Chemical Sensing via Chemotaxis of Euglena gracilis Confined in an Isolated Micro-Aquarium
On-chip cytotoxicity sensing for liquid substances was investigated by using the microbial chemotaxis of Euglena gracilis. The Euglena cells were confined in a closed-type micro-aquarium in a PDMS microchip, and the micro-aquarium was isolated from two microchannels to flow test and reference liquid substances. Small molecules of liquids permeated into PDMS and diffused into the water in the micro-aquarium, and thus, the chemical concentration gradient of test liquids was built in the micro-aquarium. The negative chemotactic movements of Euglena cells were observed for ethanol down to 0.5% within 2-5 min after the injection of diluted ethanol into one of the separated microchannels (counter reference = pure water). On the other hand, when 0.5% H2O2 was introduced as a test liquid (counter reference = pure water), the Euglena cells fell into continuous rotation instead of single step turning and/or straight forward swimming. As a result, total swimming activity in the micro-aquarium decreased even after H2O2 flow was switched back to water. The observation shows that the types of cytotoxic effects can be identified through the cell movement analysis.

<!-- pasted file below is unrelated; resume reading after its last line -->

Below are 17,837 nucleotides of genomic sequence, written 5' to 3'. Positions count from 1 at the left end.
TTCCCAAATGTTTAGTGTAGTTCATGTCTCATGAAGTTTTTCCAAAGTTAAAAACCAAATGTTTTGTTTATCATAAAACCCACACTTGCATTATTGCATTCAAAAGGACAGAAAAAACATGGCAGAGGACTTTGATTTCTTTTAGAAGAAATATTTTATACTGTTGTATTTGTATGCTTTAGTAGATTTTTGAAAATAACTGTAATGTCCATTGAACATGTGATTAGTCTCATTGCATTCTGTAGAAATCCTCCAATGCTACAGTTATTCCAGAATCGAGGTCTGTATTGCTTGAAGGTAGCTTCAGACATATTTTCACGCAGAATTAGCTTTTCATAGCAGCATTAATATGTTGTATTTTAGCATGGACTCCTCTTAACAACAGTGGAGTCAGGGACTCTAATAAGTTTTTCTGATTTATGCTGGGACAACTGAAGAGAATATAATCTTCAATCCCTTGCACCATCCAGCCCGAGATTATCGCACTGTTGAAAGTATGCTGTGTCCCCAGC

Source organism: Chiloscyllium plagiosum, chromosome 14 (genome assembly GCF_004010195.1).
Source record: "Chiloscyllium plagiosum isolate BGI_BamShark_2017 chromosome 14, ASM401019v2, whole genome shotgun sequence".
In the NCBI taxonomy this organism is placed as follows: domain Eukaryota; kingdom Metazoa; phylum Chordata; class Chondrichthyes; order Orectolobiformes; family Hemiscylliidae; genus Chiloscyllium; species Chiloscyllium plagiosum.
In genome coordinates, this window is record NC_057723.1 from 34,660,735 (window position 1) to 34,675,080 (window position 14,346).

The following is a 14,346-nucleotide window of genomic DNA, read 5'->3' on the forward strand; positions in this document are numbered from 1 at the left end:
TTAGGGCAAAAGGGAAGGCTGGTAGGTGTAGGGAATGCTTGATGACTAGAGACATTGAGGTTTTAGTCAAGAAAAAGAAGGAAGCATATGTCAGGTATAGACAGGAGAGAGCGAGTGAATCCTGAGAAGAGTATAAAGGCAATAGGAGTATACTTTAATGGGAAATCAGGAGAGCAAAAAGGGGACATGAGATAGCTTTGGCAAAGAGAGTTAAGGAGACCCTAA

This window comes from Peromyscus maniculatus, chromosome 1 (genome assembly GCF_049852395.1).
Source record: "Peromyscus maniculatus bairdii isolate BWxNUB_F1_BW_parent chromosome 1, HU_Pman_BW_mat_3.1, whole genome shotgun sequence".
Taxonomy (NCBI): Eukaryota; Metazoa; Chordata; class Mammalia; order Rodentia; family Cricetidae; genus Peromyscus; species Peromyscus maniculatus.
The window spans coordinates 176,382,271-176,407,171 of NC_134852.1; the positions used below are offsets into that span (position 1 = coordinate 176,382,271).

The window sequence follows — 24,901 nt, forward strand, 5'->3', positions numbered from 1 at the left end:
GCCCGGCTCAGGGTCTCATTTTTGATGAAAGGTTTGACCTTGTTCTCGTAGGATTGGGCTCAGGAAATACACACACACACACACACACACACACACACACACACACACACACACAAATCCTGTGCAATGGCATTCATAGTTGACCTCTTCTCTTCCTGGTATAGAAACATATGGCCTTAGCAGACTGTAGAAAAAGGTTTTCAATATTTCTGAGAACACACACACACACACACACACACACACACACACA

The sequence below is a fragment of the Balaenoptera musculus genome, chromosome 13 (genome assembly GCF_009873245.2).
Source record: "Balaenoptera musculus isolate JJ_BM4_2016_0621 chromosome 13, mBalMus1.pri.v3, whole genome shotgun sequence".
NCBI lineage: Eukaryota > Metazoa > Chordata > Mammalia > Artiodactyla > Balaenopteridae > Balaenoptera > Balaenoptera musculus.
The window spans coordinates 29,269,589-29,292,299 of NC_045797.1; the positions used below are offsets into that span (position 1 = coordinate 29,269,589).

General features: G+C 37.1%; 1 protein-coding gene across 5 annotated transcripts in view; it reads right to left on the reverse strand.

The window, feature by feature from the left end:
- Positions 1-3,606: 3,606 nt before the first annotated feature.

Evangelos Hristoforou and D.S. Vlachos
K. Ozasa et al., "Chemical Sensing via Chemotaxis of Euglena gracilis Confined in an Isolated Micro-Aquarium", Key Engineering Materials, Vol. 605, pp. 95-98, 2014